Along the shore road moving towards Dunoon is Lazaretto Point, here stands a tall tower, a war memorial to the dead of both World Wars. In 2018 to commemorate the 100th anniversary of the end of the first world war the memorial was provided with permanent floodlighting by a private donation and had a plaque placed near the monument to commemorate the installation. This point takes its name from the quarantine station and storage houses that were build in 1807, during the Napoleonic Wars. Lazar House, or Lazaretto, was the name for a hospital, first established by the Order of St. Lazarus. People suffering from leprosy, the plague and other infectious and contagious diseases were taken care of at this site. The Ships from foreign ports would ride out the period of quarantine, while their cargo would be discharged on to the station.
The Cockleshell Heroes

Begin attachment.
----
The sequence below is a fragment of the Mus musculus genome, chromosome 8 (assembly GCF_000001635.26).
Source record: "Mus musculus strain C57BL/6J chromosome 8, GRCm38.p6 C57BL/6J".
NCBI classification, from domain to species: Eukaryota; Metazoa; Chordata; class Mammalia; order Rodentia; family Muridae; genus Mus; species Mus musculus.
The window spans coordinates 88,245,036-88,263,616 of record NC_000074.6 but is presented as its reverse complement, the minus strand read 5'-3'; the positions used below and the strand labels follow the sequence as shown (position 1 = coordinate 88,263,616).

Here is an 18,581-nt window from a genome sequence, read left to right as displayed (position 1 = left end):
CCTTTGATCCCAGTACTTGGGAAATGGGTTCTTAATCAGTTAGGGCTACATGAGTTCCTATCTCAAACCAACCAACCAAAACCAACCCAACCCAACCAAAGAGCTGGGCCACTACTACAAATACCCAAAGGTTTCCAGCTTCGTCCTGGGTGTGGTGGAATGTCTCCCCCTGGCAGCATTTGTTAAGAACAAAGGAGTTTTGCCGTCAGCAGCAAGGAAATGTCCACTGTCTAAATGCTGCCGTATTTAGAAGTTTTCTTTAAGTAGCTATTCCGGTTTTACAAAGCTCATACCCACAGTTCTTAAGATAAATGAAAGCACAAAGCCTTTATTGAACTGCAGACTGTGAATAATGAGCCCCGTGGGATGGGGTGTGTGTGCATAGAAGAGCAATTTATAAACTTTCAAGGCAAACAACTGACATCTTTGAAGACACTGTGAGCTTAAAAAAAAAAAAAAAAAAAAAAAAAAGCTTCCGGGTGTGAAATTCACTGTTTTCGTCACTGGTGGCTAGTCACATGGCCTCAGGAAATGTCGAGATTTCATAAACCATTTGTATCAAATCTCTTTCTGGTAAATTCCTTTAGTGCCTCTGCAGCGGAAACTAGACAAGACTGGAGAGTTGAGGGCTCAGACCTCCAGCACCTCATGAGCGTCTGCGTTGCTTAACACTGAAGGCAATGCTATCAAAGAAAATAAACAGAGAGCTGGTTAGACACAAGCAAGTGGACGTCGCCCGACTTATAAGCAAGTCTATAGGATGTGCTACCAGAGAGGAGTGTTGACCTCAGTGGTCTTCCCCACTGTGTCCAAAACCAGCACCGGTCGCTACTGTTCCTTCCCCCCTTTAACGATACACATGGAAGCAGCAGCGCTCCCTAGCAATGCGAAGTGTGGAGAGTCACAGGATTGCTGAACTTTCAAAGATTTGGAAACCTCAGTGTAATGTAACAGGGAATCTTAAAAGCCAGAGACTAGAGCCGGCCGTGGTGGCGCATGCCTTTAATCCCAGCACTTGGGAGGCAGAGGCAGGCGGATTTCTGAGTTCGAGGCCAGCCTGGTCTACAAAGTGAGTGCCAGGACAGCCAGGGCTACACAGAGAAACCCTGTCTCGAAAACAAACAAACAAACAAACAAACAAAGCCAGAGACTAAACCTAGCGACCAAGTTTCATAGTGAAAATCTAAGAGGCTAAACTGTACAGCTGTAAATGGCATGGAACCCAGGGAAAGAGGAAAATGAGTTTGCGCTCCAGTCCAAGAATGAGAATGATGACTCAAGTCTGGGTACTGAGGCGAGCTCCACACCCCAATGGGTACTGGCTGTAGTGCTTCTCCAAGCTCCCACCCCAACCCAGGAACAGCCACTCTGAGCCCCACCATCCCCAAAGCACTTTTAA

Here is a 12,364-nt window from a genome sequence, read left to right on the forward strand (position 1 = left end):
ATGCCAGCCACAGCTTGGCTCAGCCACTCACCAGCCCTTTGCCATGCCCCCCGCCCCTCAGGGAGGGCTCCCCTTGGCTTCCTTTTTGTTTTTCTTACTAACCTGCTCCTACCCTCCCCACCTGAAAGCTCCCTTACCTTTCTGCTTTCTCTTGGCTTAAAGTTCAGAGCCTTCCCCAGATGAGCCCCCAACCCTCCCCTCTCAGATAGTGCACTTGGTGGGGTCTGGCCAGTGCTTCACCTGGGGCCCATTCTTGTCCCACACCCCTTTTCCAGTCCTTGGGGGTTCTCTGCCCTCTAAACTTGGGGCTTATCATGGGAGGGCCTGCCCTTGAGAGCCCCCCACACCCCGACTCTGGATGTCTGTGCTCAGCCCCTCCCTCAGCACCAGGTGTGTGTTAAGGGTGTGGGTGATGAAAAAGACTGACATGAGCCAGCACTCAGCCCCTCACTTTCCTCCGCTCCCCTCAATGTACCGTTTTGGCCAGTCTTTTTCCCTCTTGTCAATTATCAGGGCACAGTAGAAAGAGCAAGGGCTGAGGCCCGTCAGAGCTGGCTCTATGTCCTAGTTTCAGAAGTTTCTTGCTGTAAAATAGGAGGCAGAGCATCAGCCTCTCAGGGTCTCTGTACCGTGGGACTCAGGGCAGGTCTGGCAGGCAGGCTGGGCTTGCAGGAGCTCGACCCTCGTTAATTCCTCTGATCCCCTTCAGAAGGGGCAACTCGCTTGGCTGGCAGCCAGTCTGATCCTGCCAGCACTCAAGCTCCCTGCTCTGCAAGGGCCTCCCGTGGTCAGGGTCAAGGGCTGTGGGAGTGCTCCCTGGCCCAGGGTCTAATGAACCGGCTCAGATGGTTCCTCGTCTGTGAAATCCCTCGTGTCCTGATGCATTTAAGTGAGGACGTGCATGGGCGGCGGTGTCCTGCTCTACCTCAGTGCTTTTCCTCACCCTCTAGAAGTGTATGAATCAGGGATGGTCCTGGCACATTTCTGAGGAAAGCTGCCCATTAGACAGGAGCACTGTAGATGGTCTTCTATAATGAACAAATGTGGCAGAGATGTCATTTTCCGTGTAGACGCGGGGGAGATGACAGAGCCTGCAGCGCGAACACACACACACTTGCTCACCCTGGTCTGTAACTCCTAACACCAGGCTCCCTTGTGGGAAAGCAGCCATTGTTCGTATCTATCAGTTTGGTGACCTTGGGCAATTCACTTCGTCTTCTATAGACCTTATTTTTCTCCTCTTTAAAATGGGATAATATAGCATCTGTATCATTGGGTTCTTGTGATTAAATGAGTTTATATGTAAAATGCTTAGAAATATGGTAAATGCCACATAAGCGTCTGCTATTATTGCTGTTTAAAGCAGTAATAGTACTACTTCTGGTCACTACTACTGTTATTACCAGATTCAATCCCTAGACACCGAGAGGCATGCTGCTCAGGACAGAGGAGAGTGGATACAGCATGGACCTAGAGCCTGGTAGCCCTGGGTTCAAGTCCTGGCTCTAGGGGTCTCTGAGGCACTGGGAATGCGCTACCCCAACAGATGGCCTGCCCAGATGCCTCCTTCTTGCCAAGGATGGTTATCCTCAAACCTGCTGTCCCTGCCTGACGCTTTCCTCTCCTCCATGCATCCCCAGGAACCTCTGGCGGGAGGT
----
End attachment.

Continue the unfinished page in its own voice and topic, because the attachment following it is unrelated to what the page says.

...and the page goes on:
Operation Frankton was a commando raid on ships in the German occupied French port of Bordeaux in southwest France during the Second World War. The raid was carried out by a small unit of Royal Marines known as the Royal Marines Boom Patrol Detachment (RMBPD), part of Combined Operations inserted by HMS Tuna captained by Lieutenant-Commander Dick Raikes (The RMBPD would later form the Special Boat Service). The plan was for six kayaks (called "canoes" by the British) to be taken to the area of the Gironde estuary by submarine. Twelve men would then paddle by night to Bordeaux. On arrival they would attack the docked cargo ships with limpet mines and then escape overland to Spain. Men from no.1 section were selected for the raid; including the commanding officer, Herbert 'Blondie' Hasler, and with the reserve Marine Colley the team was thirteen in total. Only two of the 10 men who launched from the submarine survived the raid: Hasler, and his number two in the canoe, Bill Sparks. Of the other eight, six were executed by the Germans and two died from hypothermia. The full story can be read here .